the Republicans - who hold a majority in the House and Senate - blamed the Governor for not trying to get the numbers for the bill. It appears that the Senate wanted to add tax cuts for businesses in return for voting for the unemployment benefits. Fifteen thousand will go without the $216 a week the benefits provide.
The legislature was needed to conform to a federal rule to look back three years instead of two
in order to be eligible for the federal money.
The U.S. pays for extended benefits if a state had at least 10 percent higher unemployment than three years earlier, after changing the "look-back" period from 24 months. Arizona's April jobless rate at 9.3 percent was unchanged from the same month in 2009 while almost double April 2008's 4.9 percent. To keep aid flowing the state must change its look-back rule, yet Republican lawmakers in Phoenix are reluctant to act.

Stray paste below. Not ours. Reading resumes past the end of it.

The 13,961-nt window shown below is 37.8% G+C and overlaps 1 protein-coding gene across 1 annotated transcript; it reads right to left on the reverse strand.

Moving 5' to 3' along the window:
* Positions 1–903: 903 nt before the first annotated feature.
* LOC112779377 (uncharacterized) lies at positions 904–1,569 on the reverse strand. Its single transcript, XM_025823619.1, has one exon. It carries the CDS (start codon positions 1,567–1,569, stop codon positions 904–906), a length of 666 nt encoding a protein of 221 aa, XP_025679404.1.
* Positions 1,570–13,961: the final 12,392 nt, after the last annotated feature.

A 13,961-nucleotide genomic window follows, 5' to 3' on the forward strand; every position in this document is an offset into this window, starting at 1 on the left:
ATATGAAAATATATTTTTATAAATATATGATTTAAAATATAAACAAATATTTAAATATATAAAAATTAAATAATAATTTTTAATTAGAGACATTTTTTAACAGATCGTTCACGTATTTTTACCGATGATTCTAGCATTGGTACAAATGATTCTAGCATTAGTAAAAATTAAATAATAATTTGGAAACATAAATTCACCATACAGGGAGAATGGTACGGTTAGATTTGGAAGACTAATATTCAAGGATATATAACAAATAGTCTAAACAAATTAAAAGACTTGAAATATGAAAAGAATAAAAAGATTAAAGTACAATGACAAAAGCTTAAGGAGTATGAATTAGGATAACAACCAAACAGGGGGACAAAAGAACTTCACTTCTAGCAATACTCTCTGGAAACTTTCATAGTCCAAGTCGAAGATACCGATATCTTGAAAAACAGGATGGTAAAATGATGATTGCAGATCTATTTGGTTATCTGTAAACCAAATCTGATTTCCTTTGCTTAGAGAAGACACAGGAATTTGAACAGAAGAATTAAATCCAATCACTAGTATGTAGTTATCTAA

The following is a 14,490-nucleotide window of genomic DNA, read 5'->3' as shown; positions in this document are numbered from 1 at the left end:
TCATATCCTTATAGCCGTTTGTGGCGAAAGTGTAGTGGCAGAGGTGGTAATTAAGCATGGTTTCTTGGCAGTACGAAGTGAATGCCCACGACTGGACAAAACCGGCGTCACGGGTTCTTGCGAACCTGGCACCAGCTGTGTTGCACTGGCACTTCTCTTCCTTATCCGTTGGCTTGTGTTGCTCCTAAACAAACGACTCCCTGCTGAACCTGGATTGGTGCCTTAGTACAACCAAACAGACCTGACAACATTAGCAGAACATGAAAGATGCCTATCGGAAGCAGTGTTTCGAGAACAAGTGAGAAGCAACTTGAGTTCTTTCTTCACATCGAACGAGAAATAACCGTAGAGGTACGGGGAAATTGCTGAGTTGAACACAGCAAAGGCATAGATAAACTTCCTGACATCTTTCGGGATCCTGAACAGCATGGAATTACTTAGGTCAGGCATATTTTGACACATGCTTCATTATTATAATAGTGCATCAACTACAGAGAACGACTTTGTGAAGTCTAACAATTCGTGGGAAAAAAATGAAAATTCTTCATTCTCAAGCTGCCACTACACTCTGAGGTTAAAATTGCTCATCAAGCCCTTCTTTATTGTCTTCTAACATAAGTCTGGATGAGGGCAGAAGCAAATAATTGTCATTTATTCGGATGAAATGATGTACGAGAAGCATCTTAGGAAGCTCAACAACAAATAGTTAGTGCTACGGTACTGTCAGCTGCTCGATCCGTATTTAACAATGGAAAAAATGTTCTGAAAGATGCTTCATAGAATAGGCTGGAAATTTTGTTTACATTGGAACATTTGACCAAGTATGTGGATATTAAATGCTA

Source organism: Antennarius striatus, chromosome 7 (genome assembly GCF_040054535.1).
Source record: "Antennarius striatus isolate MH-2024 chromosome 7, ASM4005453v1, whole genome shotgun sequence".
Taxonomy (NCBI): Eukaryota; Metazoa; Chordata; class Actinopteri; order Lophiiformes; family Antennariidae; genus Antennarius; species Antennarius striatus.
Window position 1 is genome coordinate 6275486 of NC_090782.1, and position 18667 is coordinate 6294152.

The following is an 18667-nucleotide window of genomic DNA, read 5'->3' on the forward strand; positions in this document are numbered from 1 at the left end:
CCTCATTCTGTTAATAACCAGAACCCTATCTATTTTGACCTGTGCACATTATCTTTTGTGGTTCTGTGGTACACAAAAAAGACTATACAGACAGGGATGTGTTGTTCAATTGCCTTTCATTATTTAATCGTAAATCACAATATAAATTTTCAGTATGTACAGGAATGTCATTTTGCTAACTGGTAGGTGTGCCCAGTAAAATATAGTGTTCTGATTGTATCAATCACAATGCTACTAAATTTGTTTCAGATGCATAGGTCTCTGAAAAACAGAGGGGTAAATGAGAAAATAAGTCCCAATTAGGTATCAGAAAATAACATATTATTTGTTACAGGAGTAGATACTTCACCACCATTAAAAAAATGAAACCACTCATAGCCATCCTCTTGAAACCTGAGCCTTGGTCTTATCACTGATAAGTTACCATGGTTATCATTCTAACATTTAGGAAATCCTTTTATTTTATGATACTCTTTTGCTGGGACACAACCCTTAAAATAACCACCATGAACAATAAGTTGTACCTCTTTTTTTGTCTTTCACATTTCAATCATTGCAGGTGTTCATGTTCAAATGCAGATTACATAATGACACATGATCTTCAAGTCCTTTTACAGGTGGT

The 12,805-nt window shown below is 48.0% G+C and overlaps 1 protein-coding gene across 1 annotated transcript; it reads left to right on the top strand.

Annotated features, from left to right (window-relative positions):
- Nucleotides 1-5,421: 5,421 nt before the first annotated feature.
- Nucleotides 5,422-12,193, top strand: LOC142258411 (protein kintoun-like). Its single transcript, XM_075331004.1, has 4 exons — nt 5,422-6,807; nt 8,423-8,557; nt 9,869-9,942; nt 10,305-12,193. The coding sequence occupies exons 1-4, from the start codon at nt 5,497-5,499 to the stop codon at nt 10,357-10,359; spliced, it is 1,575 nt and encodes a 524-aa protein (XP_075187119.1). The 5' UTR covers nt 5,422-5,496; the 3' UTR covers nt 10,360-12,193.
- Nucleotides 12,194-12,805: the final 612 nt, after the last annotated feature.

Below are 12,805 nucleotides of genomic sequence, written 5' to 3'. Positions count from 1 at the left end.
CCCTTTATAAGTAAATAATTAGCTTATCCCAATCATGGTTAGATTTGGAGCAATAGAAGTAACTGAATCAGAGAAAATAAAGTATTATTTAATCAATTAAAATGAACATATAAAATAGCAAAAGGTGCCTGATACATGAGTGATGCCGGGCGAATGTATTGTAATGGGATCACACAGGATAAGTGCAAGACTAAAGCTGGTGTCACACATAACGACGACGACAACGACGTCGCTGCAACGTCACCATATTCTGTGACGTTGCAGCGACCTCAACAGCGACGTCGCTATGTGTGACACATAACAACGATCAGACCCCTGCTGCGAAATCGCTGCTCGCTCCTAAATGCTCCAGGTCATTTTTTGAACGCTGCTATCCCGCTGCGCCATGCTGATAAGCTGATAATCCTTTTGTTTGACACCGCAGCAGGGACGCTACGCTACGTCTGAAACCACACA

"There are jobs that people can find, but people are sitting, waiting for a job like the one they had," Senate Majority Whip Steve Pierce said June 3 in a telephone interview, explaining why he and most of his Republican colleagues oppose extending benefits. If recipients are cut off, they "would find something to do," he said.
This seems heartless and unnecessarily cruel by the Arizona Republicans. Government does offer many insurance mechanisms against systemic market failure and unemployment is one of those. Unlike nations like Australia which have open - ended unemployment benefits, the US only has them for temporary periods.
Arizona unemployment is around the 8.9% mark which is higher than the likes of New York and Texas, lower than California or Florida. The Arizona unemployment is about the same as for the United States. So despite the housing collapse in Arizona - which is some of the worst in the US -its unemployment is about average when compared to the rest of the US.
Arizona Senate President, Russell Pearce looks to be facing a recall election